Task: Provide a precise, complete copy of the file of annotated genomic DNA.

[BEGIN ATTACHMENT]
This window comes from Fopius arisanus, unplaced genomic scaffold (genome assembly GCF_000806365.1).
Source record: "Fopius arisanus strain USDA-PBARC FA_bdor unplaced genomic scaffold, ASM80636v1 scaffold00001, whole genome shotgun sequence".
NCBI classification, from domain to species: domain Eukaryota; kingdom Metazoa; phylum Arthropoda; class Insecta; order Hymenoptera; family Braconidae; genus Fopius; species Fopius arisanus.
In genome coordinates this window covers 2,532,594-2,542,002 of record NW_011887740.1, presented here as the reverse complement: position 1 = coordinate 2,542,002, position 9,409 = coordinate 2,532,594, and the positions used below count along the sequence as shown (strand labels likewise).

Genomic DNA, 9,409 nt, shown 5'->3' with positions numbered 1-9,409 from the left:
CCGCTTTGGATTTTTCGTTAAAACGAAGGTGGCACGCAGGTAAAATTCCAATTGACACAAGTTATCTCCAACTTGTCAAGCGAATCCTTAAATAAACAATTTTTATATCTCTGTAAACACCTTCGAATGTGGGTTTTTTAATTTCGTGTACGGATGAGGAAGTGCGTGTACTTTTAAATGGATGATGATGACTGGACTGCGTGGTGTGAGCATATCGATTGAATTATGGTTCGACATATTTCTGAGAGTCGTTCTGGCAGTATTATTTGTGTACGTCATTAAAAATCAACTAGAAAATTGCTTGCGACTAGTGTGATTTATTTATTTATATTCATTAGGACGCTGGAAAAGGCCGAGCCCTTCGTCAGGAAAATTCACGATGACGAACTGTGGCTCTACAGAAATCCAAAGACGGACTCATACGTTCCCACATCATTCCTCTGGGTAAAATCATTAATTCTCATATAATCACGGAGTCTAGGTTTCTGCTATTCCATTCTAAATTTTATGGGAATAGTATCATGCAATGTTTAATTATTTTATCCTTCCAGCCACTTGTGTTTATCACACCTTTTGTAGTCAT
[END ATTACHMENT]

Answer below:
This window comes from Fopius arisanus, unplaced genomic scaffold (genome assembly GCF_000806365.1).
Source record: "Fopius arisanus strain USDA-PBARC FA_bdor unplaced genomic scaffold, ASM80636v1 scaffold00001, whole genome shotgun sequence".
NCBI classification, from domain to species: domain Eukaryota; kingdom Metazoa; phylum Arthropoda; class Insecta; order Hymenoptera; family Braconidae; genus Fopius; species Fopius arisanus.
In genome coordinates this window covers 2,532,594-2,542,002 of record NW_011887740.1, presented here as the reverse complement: position 1 = coordinate 2,542,002, position 9,409 = coordinate 2,532,594, and the positions used below count along the sequence as shown (strand labels likewise).

Genomic DNA, 9,409 nt, shown 5'->3' with positions numbered 1-9,409 from the left:
CCGCTTTGGATTTTTCGTTAAAACGAAGGTGGCACGCAGGTAAAATTCCAATTGACACAAGTTATCTCCAACTTGTCAAGCGAATCCTTAAATAAACAATTTTTATATCTCTGTAAACACCTTCGAATGTGGGTTTTTTAATTTCGTGTACGGATGAGGAAGTGCGTGTACTTTTAAATGGATGATGATGACTGGACTGCGTGGTGTGAGCATATCGATTGAATTATGGTTCGACATATTTCTGAGAGTCGTTCTGGCAGTATTATTTGTGTACGTCATTAAAAATCAACTAGAAAATTGCTTGCGACTAGTGTGATTTATTTATTTATATTCATTAGGACGCTGGAAAAGGCCGAGCCCTTCGTCAGGAAAATTCACGATGACGAACTGTGGCTCTACAGAAATCCAAAGACGGACTCATACGTTCCCACATCATTCCTCTGGGTAAAATCATTAATTCTCATATAATCACGGAGTCTAGGTTTCTGCTATTCCATTCTAAATTTTATGGGAATAGTATCATGCAATGTTTAATTATTTTATCCTTCCAGCCACTTGTGTTTATCACACCTTTTGTAGTCAT